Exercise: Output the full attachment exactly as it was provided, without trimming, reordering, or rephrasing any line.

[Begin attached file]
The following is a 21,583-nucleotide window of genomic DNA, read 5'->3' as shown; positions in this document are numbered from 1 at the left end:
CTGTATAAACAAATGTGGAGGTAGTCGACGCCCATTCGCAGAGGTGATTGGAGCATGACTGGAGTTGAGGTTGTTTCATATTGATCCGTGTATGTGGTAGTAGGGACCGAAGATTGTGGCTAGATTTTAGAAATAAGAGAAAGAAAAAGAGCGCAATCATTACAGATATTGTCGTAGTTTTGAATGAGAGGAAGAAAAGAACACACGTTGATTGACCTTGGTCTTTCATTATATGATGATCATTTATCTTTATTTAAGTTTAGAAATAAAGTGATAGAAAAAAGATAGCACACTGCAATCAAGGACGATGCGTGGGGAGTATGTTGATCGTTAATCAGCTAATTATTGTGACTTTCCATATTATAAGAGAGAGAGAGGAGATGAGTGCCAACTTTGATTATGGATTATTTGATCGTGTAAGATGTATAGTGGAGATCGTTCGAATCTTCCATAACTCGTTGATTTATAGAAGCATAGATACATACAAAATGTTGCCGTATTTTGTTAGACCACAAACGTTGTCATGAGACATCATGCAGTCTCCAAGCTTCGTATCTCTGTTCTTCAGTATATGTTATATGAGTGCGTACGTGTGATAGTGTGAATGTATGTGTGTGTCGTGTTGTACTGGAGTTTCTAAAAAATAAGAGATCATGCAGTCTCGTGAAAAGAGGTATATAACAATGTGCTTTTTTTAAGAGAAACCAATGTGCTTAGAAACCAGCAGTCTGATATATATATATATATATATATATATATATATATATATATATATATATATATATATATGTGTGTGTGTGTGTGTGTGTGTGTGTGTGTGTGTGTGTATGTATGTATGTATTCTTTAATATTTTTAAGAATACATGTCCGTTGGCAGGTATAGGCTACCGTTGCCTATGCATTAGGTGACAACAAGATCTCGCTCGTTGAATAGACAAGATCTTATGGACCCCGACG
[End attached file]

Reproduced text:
The following is a 21,583-nucleotide window of genomic DNA, read 5'->3' as shown; positions in this document are numbered from 1 at the left end:
CTGTATAAACAAATGTGGAGGTAGTCGACGCCCATTCGCAGAGGTGATTGGAGCATGACTGGAGTTGAGGTTGTTTCATATTGATCCGTGTATGTGGTAGTAGGGACCGAAGATTGTGGCTAGATTTTAGAAATAAGAGAAAGAAAAAGAGCGCAATCATTACAGATATTGTCGTAGTTTTGAATGAGAGGAAGAAAAGAACACACGTTGATTGACCTTGGTCTTTCATTATATGATGATCATTTATCTTTATTTAAGTTTAGAAATAAAGTGATAGAAAAAAGATAGCACACTGCAATCAAGGACGATGCGTGGGGAGTATGTTGATCGTTAATCAGCTAATTATTGTGACTTTCCATATTATAAGAGAGAGAGAGGAGATGAGTGCCAACTTTGATTATGGATTATTTGATCGTGTAAGATGTATAGTGGAGATCGTTCGAATCTTCCATAACTCGTTGATTTATAGAAGCATAGATACATACAAAATGTTGCCGTATTTTGTTAGACCACAAACGTTGTCATGAGACATCATGCAGTCTCCAAGCTTCGTATCTCTGTTCTTCAGTATATGTTATATGAGTGCGTACGTGTGATAGTGTGAATGTATGTGTGTGTCGTGTTGTACTGGAGTTTCTAAAAAATAAGAGATCATGCAGTCTCGTGAAAAGAGGTATATAACAATGTGCTTTTTTTAAGAGAAACCAATGTGCTTAGAAACCAGCAGTCTGATATATATATATATATATATATATATATATATATATATATATATATATATATATATATGTGTGTGTGTGTGTGTGTGTGTGTGTGTGTGTGTGTGTATGTATGTATGTATTCTTTAATATTTTTAAGAATACATGTCCGTTGGCAGGTATAGGCTACCGTTGCCTATGCATTAGGTGACAACAAGATCTCGCTCGTTGAATAGACAAGATCTTATGGACCCCGACG